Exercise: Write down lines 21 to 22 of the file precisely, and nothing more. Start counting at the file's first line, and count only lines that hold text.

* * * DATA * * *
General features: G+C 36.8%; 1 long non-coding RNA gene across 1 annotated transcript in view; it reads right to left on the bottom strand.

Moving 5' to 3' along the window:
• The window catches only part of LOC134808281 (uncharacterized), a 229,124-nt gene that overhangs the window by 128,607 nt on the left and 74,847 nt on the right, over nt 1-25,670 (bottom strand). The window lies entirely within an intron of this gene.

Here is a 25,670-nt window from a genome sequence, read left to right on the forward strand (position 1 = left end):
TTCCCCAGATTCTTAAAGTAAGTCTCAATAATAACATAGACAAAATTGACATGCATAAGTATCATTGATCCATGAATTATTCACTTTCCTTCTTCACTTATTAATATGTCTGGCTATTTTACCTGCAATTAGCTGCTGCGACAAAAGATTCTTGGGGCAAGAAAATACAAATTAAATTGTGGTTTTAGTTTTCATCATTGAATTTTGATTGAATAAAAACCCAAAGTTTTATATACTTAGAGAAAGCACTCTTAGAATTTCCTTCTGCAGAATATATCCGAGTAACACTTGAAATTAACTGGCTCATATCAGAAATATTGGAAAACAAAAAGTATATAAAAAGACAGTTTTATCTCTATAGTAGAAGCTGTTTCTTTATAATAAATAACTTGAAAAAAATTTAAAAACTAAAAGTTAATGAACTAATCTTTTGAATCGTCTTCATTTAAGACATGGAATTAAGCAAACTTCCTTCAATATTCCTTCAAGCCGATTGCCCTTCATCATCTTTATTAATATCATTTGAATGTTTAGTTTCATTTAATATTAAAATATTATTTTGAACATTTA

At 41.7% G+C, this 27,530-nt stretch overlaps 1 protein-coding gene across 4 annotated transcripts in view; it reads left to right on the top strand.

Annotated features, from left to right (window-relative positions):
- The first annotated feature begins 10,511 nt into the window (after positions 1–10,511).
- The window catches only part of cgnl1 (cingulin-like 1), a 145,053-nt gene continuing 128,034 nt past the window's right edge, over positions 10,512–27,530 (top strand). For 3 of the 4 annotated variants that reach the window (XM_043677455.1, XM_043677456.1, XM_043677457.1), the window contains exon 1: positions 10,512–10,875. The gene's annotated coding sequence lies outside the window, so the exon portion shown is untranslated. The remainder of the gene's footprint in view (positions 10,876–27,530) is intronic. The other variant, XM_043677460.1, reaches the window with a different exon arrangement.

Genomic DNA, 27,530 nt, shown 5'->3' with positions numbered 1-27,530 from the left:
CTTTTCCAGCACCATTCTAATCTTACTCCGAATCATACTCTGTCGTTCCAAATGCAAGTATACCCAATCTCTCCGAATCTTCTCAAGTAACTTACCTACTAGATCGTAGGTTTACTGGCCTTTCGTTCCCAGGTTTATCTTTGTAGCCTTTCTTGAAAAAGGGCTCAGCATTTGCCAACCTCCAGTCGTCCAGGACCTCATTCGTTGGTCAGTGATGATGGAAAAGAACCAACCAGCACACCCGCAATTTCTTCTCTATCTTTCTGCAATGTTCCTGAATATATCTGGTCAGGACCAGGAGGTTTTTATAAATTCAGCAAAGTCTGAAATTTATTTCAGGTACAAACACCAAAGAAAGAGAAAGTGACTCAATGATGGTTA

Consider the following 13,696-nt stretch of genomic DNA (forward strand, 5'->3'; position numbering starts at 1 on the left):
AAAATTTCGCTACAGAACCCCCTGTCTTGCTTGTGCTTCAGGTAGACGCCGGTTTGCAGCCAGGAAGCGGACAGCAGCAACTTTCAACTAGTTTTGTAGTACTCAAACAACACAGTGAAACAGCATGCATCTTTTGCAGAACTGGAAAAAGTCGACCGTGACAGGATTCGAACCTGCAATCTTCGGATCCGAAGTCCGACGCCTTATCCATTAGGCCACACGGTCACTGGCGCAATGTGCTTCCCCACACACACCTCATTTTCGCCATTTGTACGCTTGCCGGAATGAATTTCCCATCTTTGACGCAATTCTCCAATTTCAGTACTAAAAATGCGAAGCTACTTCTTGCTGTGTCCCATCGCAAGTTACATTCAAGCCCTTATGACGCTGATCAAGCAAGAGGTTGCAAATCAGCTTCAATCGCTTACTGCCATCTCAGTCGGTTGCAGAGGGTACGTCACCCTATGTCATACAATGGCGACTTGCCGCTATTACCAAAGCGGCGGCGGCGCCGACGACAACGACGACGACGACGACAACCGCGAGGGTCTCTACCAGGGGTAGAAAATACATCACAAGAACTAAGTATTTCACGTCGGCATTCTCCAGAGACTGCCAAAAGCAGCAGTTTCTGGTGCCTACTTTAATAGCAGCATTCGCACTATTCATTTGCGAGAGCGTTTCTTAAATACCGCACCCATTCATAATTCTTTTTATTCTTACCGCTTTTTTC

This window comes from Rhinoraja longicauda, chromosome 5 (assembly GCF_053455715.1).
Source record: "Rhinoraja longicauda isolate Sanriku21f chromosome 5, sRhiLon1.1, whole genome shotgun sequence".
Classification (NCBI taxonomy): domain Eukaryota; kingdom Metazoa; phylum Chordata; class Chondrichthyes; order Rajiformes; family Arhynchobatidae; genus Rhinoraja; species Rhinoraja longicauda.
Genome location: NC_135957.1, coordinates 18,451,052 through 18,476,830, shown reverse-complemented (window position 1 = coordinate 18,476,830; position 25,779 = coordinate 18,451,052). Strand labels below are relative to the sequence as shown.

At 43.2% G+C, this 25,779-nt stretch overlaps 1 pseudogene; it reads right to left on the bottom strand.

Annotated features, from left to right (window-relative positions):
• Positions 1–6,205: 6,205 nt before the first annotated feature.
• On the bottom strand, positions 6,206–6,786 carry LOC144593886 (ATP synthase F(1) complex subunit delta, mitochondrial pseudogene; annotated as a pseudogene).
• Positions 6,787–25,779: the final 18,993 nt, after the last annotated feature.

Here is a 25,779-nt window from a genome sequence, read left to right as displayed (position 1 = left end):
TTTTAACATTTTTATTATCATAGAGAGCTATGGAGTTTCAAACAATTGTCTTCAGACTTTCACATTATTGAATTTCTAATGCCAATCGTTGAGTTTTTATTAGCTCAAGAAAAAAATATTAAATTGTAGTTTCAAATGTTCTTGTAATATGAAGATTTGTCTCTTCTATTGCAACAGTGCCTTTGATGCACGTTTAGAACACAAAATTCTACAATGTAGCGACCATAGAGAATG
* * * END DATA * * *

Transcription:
• On the bottom strand, positions 6,206–6,786 carry LOC144593886 (ATP synthase F(1) complex subunit delta, mitochondrial pseudogene; annotated as a pseudogene).
• Positions 6,787–25,779: the final 18,993 nt, after the last annotated feature.